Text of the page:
So what does this mean for the future of doomsday predictions? Well, sometimes looking into the past helps provide a way to predict the future. Irony, thy name is prediction. Anyway, one tale I read about in a comic book reproduction of Ripley’s Believe It Or Not! had it that an ancient church was erected for the sole purpose of assuring the people that the world was not going to end in the year 100 A.D.. No matter how many times doomsday predictions come and go, many people are going to need to be reassured that this toilet Earth will keep on rolling no matter what they do.
Key to the confusion of a lot of doomsday predictors is that the Earth and the Human species are not interchangeable. This confusion was very prevalent during the rash of doomsday predictions that came during the constant threat of nuclear war. The Greenpeace line had it that the world powers had enough nuclear weapons that they could just push a button and the Earth would be no more. Of course, when your own founder (Patrick Moore) describes you as being a mob of “scientific illiterates who use gestapo tactics”, you have a lot of credibility problems. But a vital point to understand is that there is a difference between rendering a planet uninhabitable and destroying it. The latter requires an amount of energy that is only expended without great deliberation in B-grade science fiction fantasy films. The former, as we are on the path towards learning the hard way, is pretty damned easy.
There are three places in the world that will be dangerous for Humans (and indeed, most other animals) to inhabit for thousands of years. The most talked-about one is the Japanese city of Hirsohima, which had an atomic bomb dropped on it in 1945. The Japanese city of Fukushima is the most recent example of a nuclear disaster leaving a formerly populated area dangerous for most living things to inhabit for thousands of years hence. And of course, there is also the Chernobyl disaster, which will leave much of the Ukraine dangerous to inhabit for thousands of years. These three sites leave a much more realistic picture of what the world will look like after a nuclear war. Not only would we not be fighting future wars with sticks or stones, we would be too busy coughing our guts out to fight one another.
Nor do we need to irradiate the surface in order to make it uninhabitable. Even with only three sites in the world uninhabitable due to nuclear disasters, our world was showing serious problems long before the latest disaster. The extinction rate of other species is climbing, and dramatically at that. Regardless of what the rates are, one can only look at the rate of species going extinct due to Human causes each year and how it has climbed with the Human population before concluding that if this rate continues to climb in this fashion, the eventual result will be the worst mass extinction since the dinosaurs.
Which is a point worth thinking about the next time you have two or three children running around the house, and begin to think you could stand to have one more. A sad fact of life is that every living creature from the humble rodent to the mighty whale requires a certain amount of resources to sustain, leave alone keep comfortable.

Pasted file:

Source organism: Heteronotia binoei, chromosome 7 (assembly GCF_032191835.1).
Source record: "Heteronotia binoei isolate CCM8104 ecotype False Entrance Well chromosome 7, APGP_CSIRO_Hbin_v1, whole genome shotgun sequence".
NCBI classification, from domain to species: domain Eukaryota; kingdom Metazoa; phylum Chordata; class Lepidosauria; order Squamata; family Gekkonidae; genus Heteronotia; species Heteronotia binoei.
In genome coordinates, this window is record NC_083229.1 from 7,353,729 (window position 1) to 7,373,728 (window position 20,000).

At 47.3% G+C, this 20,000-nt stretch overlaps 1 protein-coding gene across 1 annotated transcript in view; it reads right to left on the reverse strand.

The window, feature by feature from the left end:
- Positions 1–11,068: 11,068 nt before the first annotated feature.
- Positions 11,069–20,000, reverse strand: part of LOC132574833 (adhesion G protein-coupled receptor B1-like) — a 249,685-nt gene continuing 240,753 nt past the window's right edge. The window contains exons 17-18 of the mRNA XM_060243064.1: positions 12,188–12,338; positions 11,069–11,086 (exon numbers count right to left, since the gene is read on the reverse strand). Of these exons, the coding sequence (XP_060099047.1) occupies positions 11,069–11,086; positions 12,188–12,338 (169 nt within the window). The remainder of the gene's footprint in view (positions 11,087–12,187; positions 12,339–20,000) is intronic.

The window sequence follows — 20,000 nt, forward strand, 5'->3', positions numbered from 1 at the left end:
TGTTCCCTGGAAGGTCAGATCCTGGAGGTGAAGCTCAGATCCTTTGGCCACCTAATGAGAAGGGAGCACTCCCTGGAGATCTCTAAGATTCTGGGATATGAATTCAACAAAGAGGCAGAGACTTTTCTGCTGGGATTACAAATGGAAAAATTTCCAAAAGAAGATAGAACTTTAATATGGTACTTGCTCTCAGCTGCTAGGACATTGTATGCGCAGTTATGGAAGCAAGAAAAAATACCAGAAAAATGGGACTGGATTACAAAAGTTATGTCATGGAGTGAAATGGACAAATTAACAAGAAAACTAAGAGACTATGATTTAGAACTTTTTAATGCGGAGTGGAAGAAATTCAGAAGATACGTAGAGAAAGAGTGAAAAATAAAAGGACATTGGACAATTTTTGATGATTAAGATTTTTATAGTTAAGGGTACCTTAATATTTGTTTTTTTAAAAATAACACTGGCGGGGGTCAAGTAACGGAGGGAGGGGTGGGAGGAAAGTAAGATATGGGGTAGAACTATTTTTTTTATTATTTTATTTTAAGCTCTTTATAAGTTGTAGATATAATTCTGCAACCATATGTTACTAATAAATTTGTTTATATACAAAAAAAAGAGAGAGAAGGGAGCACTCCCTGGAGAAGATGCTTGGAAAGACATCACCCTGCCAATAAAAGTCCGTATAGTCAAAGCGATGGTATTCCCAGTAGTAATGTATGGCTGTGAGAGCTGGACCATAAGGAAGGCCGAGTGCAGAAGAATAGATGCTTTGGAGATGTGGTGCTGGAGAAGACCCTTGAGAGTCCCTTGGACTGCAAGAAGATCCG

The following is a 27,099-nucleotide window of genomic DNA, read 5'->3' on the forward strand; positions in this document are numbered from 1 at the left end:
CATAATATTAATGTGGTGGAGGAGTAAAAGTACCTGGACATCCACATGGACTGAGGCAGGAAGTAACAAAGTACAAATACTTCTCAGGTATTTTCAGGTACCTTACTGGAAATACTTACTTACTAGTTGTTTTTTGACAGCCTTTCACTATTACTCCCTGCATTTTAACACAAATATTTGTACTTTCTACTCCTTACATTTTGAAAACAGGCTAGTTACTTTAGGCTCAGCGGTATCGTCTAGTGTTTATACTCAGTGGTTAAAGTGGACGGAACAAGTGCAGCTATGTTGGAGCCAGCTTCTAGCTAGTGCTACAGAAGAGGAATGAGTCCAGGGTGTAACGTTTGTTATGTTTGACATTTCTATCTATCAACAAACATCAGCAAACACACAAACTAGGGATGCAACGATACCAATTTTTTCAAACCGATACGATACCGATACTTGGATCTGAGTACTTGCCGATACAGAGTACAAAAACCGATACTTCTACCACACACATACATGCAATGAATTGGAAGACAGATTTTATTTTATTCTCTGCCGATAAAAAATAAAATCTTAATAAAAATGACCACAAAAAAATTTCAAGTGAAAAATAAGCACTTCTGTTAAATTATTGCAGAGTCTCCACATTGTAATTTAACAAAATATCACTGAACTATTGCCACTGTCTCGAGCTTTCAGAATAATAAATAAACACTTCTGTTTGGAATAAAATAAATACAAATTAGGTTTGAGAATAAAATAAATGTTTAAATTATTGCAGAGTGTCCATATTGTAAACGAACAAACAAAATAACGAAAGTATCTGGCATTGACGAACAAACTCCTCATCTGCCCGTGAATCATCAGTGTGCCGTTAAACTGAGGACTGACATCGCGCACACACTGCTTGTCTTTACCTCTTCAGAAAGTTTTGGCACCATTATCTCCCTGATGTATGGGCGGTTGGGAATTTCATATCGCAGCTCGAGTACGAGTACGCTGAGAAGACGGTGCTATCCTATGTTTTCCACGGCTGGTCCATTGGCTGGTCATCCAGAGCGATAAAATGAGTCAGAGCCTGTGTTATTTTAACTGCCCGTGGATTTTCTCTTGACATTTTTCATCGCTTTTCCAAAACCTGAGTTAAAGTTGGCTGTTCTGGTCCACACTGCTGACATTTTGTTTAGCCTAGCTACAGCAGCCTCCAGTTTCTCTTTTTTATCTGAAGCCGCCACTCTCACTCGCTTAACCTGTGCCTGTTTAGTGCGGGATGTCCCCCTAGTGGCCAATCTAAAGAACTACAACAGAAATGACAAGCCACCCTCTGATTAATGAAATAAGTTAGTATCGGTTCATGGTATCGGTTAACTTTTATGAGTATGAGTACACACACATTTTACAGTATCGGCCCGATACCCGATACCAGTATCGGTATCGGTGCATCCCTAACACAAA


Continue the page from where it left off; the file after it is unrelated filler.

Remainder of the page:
Our world is going to end, and by world I mean the “world” that we, the Human species, has built around itself through years of combining science, engineering, and bullshitting. It will not end through the intervention of mystical forces, or through aliens beaming down and zapping it out of existence. It will end through our efforts, and only our efforts. Or rather, the lack of effort on our part to change habits that once served us, but now only serve to make our lives difficult.
Many predictions have been made many, many times during the life of the Human species. The ones that have proven inaccurate, such as the world ending after the last date on a calendar designed by some animal-sacrificing folk who did not even understand one of the most important eccentricities of the solar system, have been guided by emotion rather than educated guesswork. The ones that may yet prove to be accurate, such as the prediction that Human overbreeding will render the world nearly uninhabitable to Humans by the end of this century, are guided by hard science.
I wish I could conclude this year in which all was supposed to end with good news. Even a catastrophic environmental event that reduces the Earth’s Human population by six billion would be good news in this context. I would be happy to go in such an event. But no matter how we look at it, the inescapable fact is that Humans and the societies that they have built to keep themselves a step above the hunter-gatherer level are in very deep trouble.
Planets themselves are as hardy as their size and surface composition suggests. That is, we could unleash all of the destructive force we have at our disposal upon them, directly, and in terms of the planet still being there and still spinning, nothing will change. In fact, the only thing this planet has to worry about in terms of its continued existence is when, maybe millions of years from now, the star that it orbits will expand outward in the process of dying and swallow it up, thus essentially erasing it from existence. Even if Homo Sapien continues to exist up to that point, miracles of science and social engineering that make the Industrial Revolution look like recent developments in the music industry by comparison would have to take place before enough Humans old enough to remember the way things were more than a century ago will be there to witness the event. So if you were too young or non-existent to remember predictions that the world would descend into chaos come January 1, 2000, then take this as a lesson.
The more monumental the predicted event is, the less likely it is to really occur.